Also bullish on the Australian market was Michael O’Brien, managing director at QIC Real Estate, who pointed especially to its potential for high-quality retail assets. He also highlighted the market’s mixed-use town centres, a trend that aligns with the country's broader urban development plans.


In addition to the traditional real estate sectors, alternative living spaces like build-to-rent in Australia and co-living in South Korea are gaining momentum as attractive investment opportunities, according to Macquarie’s Kemp.

“Australia build-to-rent is a sector expected to benefit from the structural undersupply of housing in Australia, which has resulted in strong long-term rental growth,” said Kemp.

“As the sector continues to institutionalise, it should experience strong liquidity as capital looks for exposure to the living sector in Asia-Pacific, and Australian BTR will present one of the limited opportunities to invest in a transparent market at scale.”

Co-living in South Korea has emerged as a defining trend in the country’s residential market, supported by new regulation giving recognition to the offering.

“Strong market demand drivers, including renters who prefer more globally used monthly lease payments to the traditional ‘Jeonse’, or deposit-based rental system. Elements of dislocation in the market may provide attractive entry points,” said Kemp.

Amélie Delaunay,

Amélie Delaunay, senior director for research & professional standards at ANREV, also sees potential in the "beds and sheds" sector due to strong demand and a shortage of new supply, particularly in countries like Australia and Japan.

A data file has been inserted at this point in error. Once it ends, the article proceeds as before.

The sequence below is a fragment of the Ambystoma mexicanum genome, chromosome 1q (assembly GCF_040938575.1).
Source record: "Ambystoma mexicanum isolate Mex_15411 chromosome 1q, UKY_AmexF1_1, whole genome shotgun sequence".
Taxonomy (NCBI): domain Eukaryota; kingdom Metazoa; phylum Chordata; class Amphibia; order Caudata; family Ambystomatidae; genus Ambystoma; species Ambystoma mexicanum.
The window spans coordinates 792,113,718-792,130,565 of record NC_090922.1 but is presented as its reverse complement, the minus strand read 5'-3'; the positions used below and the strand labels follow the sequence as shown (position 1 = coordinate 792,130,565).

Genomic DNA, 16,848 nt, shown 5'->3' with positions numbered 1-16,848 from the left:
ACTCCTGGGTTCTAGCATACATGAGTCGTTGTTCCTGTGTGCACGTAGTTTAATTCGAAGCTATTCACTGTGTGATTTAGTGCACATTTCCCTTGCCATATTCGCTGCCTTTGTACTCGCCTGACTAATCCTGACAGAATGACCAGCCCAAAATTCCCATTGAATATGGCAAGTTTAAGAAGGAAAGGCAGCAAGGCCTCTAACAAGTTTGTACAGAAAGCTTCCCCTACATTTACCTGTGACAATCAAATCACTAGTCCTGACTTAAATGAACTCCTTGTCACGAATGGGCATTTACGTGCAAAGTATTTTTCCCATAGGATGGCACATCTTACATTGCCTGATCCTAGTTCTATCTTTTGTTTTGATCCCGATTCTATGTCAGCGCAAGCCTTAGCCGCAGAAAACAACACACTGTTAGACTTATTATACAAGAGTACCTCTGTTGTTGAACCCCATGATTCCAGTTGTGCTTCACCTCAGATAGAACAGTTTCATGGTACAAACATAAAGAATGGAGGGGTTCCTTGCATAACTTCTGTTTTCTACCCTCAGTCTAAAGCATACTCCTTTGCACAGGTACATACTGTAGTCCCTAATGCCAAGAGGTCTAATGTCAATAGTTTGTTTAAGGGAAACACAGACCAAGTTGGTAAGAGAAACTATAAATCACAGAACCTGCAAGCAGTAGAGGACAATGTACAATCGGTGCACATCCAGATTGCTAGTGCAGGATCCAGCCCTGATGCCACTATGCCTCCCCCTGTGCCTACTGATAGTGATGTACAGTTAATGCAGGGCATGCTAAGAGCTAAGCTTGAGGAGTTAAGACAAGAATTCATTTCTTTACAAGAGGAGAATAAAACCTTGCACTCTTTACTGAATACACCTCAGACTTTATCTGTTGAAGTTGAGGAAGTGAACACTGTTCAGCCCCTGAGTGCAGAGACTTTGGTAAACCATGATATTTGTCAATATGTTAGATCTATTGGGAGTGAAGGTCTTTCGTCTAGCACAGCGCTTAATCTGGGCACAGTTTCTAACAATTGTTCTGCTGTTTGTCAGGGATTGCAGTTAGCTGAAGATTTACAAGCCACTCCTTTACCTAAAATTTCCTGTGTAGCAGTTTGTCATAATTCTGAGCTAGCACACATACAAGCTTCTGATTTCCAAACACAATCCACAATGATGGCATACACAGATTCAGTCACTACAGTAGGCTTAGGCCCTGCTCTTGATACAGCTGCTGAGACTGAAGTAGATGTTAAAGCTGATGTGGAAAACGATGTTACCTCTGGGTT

“Traditionally, Australia and Japan, particularly Sydney, Melbourne, and Tokyo, have been the main institutional markets in the region,” Delauney told AsianInvestor. These markets have continued to attract institutional capital as investors continue to shift away from China, she said.


Delaunay also highlighted office markets across the region, especially in Seoul and Singapore, for their robustness.

“Low vacancy rates and promising rental growth prospects make these markets standout choices for investors looking for stability and growth,” she said. A "flight to quality" within the office market is becoming increasingly evident as companies prioritise high-quality office spaces.

Michael O'Brien,

Businesses want to “earn the commute” for their staff and to, importantly, meet environmental, social and governance (ESG) priorities, according to QIC’s O’Brien.

“Coupled with low unemployment, high population growth and a lack of supply in quality office assets, these factors are driving positive rental growth and reduced vacancy across the premium end of the office market in Australia’s major central business districts,” O’Brien told AsianInvestor.

As a result, O’Brien expects to see acquisition opportunities for quality assets materialise in 2024 for discerning investors willing to take a through-cycle view and secure assets that rarely trade.